Sort file:- Canterbury, September, 2020.

Page Updated:- Wednesday, 16 September, 2020.


Earliest 1776-

Shakespeare Hotel

Latest 1995+

(Name to)

Open 2019+

5 Butchery Lane


01227 463252

Shakespeare Hotel 1910

Above photo, circa 1910, kindly sent by Rory Kehoe.

Shakespeare sign 1990Shakespeare sign 1992

Shakespeare sign left August 1990, right July 1992.

Above with thanks from Brian Curtis

Shakespeare Arms 1950

Above photo, circa 1950. Kindly sent by Rory Kehoe.

Shakespeare 1954

Above postcard, circa 1954, kindly sent by Rory Kehoe.

Shakespeare Hotel 1965

Above photograph by Edward Wilmot in 1965.

Shakespeare Inn circa 1988

Above showing the Shakespeare Inn circa 1988.


On the licensing list of 1792, and in an 1867 directory the inn was listed as a Tavern with billiard room

The Inns of Canterbury by Edward Wilmot's, 1988, mentions a document, date circa 1945 that gives the description of clientele at the pub as being "Commercial, farmers, shoppers, regulars."

Latterly this was a Shepherd Neame house.

The pub changed name by 1995 to "Casey's" but in 2013 this too closed, underwent some renovations and reopened again under its original name.

The "Shakespeare" had the ghost of William Corkine who was slain in Angel Yard – which is now the beer garden. He was murdered by Christopher Marlowe during a Sunday morning duel in 1594. Both men were fined for disturbing the peace. Corkine survived for three hours but bled to death from his injuries.


From the Kentish Gazette 6 May 1834.



(Late of the "Prince of Orange," in Orange Street), IN acknowledging with gratitude the very liberal favors of his friends and the public, begs respectfully to inform them that he has REMOVED to the "SHAKSPEARE TAVERN," where he pledges himself to use every exertion to merit a continuance of their patronage."

Genuine Wines and Spirits. - Good Beds.


Kent Gazette, 15 January 1839.

E. C. Rayner, "Shakespeare Tavern." Butchery Lane, Canterbury.

Begs to return thanks for the kind patronage he has received since he entered the above-named House, and to assure the Public that every attention shall continue to be paid to the accommodation of his friends.

The Billiard Room has been newly renovated, and the Table fitted in the first style.

January 14, 1839.


From the Kentish Gazette, 11 January 1846.

The annual general meeting of the members of the "Shakespeare" 50 Burial Club, Canterbury, took place on Tuesday evening, when the accounts were audited and passed, a balance of 87 17s. 9d. being in hand to meet the next death. The President and Vice-President were re-appointed, with nineteen members as a Board of Management for the ensuing year, together with the Secretary and Auditor. It was also agreed the members should sup together.


From the Kentish Chronicle, 20 October, 1860.

James Buckley, 30, and John Bremner, 24, soldiers, were charged with stealing one watch, value 25s., and certain money and other articles from the person of George Hatton, his property, at the parish of St. Mary Northgate, on the 2nd of October.

The evidence against the prisoners was very conclusive, although for the most part but circumstantial, the principal point being the fact that in the cell of the station-house in which they were confined on the night of their apprehension, the strap of the cup worn by the prosecutor at the time of the robbery was found.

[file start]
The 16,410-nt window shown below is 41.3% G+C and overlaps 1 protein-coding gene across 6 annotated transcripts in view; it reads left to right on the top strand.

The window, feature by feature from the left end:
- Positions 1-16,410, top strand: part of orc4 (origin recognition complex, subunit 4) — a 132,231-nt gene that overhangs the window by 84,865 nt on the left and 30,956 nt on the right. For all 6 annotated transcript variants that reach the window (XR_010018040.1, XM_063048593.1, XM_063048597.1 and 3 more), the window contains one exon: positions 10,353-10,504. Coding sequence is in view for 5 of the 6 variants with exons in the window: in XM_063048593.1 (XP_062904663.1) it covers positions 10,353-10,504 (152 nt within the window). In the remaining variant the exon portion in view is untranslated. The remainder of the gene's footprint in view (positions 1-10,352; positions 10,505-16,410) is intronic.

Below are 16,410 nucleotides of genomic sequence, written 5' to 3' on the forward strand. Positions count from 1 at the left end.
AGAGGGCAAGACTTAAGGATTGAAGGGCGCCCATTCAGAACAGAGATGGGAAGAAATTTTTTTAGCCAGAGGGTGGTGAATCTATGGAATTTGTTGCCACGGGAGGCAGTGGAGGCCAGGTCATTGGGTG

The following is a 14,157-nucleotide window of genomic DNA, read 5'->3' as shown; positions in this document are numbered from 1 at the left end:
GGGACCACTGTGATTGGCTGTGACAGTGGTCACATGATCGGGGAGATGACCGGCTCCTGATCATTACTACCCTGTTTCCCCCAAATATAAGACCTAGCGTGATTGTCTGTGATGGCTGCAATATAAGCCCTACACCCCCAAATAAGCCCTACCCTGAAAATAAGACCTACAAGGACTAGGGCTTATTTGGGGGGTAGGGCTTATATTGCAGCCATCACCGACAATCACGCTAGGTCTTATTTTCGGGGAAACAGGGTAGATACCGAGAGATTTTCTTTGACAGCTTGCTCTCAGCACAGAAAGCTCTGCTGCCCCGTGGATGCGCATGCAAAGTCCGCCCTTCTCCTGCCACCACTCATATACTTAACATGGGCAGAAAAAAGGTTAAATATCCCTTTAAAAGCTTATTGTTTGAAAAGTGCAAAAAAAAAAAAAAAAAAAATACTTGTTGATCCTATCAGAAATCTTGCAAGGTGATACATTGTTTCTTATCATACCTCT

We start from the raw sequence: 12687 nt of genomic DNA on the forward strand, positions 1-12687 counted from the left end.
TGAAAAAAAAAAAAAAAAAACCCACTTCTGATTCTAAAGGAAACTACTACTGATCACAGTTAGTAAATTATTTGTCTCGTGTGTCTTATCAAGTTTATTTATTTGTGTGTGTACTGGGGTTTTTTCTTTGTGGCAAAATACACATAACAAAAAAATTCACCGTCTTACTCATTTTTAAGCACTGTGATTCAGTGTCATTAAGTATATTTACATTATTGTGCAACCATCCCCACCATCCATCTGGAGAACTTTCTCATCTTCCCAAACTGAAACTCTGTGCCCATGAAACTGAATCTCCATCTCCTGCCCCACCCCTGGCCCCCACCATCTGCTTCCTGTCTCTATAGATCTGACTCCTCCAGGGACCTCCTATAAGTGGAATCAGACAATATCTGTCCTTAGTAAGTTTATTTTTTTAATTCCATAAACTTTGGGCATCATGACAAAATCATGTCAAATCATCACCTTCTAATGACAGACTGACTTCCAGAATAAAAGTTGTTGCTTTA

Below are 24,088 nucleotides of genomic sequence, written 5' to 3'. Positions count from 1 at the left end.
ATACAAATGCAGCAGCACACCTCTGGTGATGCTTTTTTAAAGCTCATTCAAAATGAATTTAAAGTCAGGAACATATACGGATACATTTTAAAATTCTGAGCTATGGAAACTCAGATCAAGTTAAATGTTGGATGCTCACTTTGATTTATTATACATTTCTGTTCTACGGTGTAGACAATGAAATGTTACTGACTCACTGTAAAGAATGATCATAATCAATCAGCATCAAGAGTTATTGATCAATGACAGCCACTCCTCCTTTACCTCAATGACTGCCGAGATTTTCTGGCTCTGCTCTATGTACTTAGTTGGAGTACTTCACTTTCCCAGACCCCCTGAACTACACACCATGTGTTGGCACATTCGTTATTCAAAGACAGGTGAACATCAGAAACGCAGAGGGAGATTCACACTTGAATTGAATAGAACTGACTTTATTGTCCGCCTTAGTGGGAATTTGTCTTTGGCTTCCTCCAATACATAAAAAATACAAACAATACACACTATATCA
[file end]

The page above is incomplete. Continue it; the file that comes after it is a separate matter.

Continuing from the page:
The prosecutor (also a soldier), stated that he and the prisoners went together, on the evening of the robbery, at the Soldiers' Institute in Burgate-street; on leaving which they went together to the "Shakespeare Tavern" and had something to drink. On leaving there the prisoners said they would show him a near way to the Barracks, and they took him to St. Martin's-hill, passing over the fields leading to the Military Hospital. When in the fields they threw him down and took from him his watch, and in the scuffle he lost his cap, but had one of the prisoners' caps in its place on his head when he reached the Barracks. The strap found at the Police-station he could swear to, having been fastened to his cap by a pin in place of being sewed on.

Four years’ each penal servitude.


From the Kentish Chronicle, 11 April, 1863.


Mr. Petts, of the “Shakespeare Tavern,” complained of a travelling mender of cane chairs, a real native of the Emerald Isle, boasting the name of Patrick Mooney, for having called for a pot of best ale, a screw of tobacco, and a clean pipe, which was duly supplied him by Mr. Petts, but when requested to pay for them said he had spent all his money, but he could, if acceptable, give the landlord “a rale Irish howl for it.” This not satisfying Mr. Petts he was given into the custody of the police and lodged at the station-house for the night. Mr. Petts said that the accused with a companion had victimised several other persons in a similar manner. The Mayor asked Pat Mooney if he was discharged for this offence would he at once leave the town? This he most readily promised, and was therefore discharged with a caution.


Whitstable Times and Herne Bay Herald, 14 May 1870.


William Field, of the "Shakespeare" public-house, was charged with neglecting to have his child vaccinated, and thereby committing an offence against the provisions of the Vaccination Act.

Mr. Harris, public prosecutor, stated that the child was born in June, 1868. He had called on the defendant five times respecting the performance of the operation of vaccination, and gave him a notice on the 22nd April, which had not been complied with.

Mr. Field stated in support of his neglect that the child was not well enough to undergo the operation, and to substantiate this statement he produced a medical certificate signed by Mr. H. E. Hutchings.

Alderman Aris:- Have you shown the certificate to Mr. Harris?

Mr. Field stated that he only procured it that morning. The original document, which he intended showing to Mr. Harris, had been mislaid.